- More than 1 million teens become pregnant each year.
- Young girls have more problems during pregnancy.
- Babies of young, teen mothers are more likely to be born
with serious health problems.
- Sexually transmitted diseases (STDs) are at epidemic
- Some STDs are incurable. They may cause pain, sterility
or sometimes even death.
What Parents Need to
While it is important to talk with children about sex and
sexuality, parents are often unsure of how to begin such open
communication. Children Now and the Kaiser Family Foundation
offer these tips for having a positive conversation with your
child about sexual relationships:
- Explore your own attitudes:
Studies show that children who feel they can talk with their
parents about sex are less likely to engage in high-risk
behavior as teens than children who do not feel they can
talk with their parents about the subject. Explore your
own feelings about sex. If you are very uncomfortable with
the subject, read some books and discuss your feelings with
a trusted friend, relative, physician or clergy member.
The more you examine the subject, the more confident youll
feel discussing it.
- Start early: Teaching your
child about sex demands a gentle, continuous flow of information
that should begin as early as possible. As your child grows,
you can continue his or her education by adding more materials
gradually until he or she understands the subject well.
- Take the initiative: If
your child hasnt started asking questions about sex,
look for a good opportunity to bring up subject.
- Talk about more than the birds
and the bees: While children need to know the
biological facts about sex, they also need to understand
that sexual relationships involve caring, concern and responsibility.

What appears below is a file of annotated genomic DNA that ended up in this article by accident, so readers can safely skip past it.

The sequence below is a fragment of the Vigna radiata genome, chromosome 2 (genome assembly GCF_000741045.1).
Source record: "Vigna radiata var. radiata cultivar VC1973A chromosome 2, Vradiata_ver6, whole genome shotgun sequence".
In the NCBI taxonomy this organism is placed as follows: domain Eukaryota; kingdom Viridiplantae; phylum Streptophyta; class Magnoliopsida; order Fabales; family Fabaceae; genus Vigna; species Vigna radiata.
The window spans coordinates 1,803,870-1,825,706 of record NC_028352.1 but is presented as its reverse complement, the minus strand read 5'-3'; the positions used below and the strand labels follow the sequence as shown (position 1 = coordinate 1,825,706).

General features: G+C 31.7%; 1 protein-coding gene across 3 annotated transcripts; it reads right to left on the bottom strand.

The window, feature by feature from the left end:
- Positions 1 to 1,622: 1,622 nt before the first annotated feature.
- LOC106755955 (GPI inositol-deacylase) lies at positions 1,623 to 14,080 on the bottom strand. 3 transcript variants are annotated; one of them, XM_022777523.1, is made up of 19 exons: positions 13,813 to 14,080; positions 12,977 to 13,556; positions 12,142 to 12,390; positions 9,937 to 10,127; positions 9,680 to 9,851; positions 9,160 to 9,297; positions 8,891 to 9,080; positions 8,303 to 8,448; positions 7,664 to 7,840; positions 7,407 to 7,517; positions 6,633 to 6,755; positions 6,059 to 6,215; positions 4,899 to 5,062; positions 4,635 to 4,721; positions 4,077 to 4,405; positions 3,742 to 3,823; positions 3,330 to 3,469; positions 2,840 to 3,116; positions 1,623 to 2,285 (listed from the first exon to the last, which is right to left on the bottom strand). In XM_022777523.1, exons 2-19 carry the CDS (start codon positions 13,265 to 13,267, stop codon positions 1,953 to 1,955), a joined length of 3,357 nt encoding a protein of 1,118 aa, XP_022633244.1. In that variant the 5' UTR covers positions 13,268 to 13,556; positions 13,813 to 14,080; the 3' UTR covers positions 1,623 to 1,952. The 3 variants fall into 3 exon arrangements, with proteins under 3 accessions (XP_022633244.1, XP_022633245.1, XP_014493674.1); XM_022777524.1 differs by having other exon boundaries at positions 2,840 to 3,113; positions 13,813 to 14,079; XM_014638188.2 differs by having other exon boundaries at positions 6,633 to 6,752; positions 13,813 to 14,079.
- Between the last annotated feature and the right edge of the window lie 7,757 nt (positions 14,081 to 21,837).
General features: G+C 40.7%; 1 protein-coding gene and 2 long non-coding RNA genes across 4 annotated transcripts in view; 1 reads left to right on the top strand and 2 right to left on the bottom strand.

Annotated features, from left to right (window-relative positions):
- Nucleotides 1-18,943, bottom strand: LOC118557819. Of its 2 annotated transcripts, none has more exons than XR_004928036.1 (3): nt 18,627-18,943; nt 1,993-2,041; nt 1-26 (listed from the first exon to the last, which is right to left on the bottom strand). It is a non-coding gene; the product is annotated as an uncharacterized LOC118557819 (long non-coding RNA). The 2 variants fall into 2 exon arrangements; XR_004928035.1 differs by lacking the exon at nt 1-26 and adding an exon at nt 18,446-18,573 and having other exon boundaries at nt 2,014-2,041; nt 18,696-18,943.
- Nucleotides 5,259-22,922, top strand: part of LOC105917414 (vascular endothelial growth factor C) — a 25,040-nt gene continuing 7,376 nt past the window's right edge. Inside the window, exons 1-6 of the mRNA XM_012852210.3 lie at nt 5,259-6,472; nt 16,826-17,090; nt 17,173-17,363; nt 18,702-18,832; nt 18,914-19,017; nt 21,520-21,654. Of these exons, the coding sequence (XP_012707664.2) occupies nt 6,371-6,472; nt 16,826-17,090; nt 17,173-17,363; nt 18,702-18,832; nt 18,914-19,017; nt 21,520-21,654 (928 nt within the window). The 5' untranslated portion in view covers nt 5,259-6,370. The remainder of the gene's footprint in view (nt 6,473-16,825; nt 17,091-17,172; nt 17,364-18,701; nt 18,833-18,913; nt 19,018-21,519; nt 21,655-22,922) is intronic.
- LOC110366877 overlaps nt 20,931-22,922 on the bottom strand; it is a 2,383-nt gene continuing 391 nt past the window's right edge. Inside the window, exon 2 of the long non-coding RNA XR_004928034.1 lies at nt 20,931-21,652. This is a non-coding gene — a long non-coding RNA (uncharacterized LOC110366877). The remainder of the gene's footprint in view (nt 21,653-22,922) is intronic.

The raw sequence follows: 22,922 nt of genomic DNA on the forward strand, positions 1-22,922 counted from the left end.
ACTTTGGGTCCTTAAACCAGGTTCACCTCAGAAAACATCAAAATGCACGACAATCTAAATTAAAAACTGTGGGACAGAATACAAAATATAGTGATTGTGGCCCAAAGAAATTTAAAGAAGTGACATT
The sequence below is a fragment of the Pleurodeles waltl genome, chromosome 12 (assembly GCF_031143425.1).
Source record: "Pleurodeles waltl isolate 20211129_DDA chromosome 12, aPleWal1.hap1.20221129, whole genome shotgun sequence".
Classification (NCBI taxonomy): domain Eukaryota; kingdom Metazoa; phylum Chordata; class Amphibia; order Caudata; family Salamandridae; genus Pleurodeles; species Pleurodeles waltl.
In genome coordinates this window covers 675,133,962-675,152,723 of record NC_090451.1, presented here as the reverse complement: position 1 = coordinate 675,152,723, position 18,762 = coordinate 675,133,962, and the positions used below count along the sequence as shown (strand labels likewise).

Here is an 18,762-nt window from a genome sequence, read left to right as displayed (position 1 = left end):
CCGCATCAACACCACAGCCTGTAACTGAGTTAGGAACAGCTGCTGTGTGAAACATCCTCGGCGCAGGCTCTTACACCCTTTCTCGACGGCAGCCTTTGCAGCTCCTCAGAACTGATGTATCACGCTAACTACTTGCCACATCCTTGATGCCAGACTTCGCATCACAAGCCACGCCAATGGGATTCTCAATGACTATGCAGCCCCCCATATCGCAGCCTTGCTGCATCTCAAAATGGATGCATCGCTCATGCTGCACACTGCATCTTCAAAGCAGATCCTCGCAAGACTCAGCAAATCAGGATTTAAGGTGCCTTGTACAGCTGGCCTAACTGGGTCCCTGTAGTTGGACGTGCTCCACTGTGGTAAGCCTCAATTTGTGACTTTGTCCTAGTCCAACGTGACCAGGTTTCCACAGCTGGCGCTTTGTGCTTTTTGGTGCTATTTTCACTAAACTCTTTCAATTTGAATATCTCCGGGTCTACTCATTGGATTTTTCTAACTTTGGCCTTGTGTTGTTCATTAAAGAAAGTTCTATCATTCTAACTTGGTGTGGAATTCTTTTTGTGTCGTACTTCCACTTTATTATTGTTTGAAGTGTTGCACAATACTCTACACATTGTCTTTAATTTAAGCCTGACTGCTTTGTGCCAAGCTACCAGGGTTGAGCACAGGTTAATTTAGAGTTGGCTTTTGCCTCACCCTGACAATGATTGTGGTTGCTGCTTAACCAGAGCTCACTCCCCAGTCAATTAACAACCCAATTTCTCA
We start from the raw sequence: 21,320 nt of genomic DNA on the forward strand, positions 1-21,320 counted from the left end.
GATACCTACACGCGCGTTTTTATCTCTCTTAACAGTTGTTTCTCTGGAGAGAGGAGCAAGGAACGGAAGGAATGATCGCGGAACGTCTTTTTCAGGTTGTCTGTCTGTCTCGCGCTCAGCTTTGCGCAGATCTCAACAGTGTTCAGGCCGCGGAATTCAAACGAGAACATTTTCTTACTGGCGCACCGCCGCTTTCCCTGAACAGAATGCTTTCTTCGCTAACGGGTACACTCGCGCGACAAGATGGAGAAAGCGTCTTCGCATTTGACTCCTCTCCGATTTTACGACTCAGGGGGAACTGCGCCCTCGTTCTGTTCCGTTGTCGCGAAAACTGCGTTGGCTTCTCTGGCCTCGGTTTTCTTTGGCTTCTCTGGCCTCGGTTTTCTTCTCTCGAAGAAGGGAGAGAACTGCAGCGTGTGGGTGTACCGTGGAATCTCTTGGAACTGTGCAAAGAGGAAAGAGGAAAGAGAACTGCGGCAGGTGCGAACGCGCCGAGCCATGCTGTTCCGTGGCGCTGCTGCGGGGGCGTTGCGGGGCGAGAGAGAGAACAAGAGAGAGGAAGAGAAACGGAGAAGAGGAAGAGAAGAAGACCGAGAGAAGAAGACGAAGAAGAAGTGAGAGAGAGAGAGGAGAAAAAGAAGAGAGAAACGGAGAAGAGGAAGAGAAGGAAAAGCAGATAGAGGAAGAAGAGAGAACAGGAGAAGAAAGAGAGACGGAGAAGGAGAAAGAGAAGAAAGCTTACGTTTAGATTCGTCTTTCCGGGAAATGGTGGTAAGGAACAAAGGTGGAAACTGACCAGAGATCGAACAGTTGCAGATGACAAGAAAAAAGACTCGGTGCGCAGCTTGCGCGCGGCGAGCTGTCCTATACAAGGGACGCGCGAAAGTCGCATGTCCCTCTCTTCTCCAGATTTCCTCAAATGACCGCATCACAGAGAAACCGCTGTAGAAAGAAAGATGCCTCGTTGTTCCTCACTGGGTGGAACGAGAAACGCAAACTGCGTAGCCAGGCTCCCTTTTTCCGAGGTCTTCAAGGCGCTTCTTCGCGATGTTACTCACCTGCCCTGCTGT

By discussing the emotional aspect of a sexual relationship
with your child, he or she will be better informed to make
decisions later on and to resist peer pressure.
- Give accurate, age-appropriate
information: Talk about sex in a way that fits the
age and stage of your child.
- Communicate your values:
Its your responsibility to let your child know your
values about sex. Although he or she may not adopt these
values as he or she matures, at least your child will be
aware of them as he or she struggles to figure out how he
or she feels and wants to behave.
- Relax: Dont worry
about knowing all of the answers to your childs questions.
What you know is a lot less important than how you respond.
If you can convey the message that no subject, including
sex, is forbidden in your home, youll be doing just
According to the American Medical Association (AMA), teens
who have high self-esteem and self-respect make more responsible
health choices. As a parent, you can help your teen develop
respect in the following ways:
- Allow your teen to voice opinions.
- Allow your teen to be involved in family decisions.
- Listen to your teens opinions and feelings.
- Help your teen set realistic goals.
- Show faith in your teens ability to reach those
- Give unconditional love.
Whether your child is thinking about having sex or engaging
in other risky behaviors, you can take steps to help him or
her make an informed decision. By following these tips from
the AMA, your child will realize that you want to help:
- Allow your teen to describe the
problem or situation. Ask how he or she feels about
the problem. Ask questions that avoid yes or
no responses. These usually begin with how,
why or what. Really listen to what
your teen is saying, instead of thinking about your response.
Try to put yourself in your teens shoes to understand
his or her thoughts.
- Talk with your teen about choices.
Teens sometimes believe they dont have choices.
Help your teen to see alternatives.
- Help your teen to identify and
compare the possible consequences of all of the choices.
Ask your teen to consider how the results of the decision
will affect his or her goals. Explain (without lecturing)
the consequences of different choices.
of Health and Human Services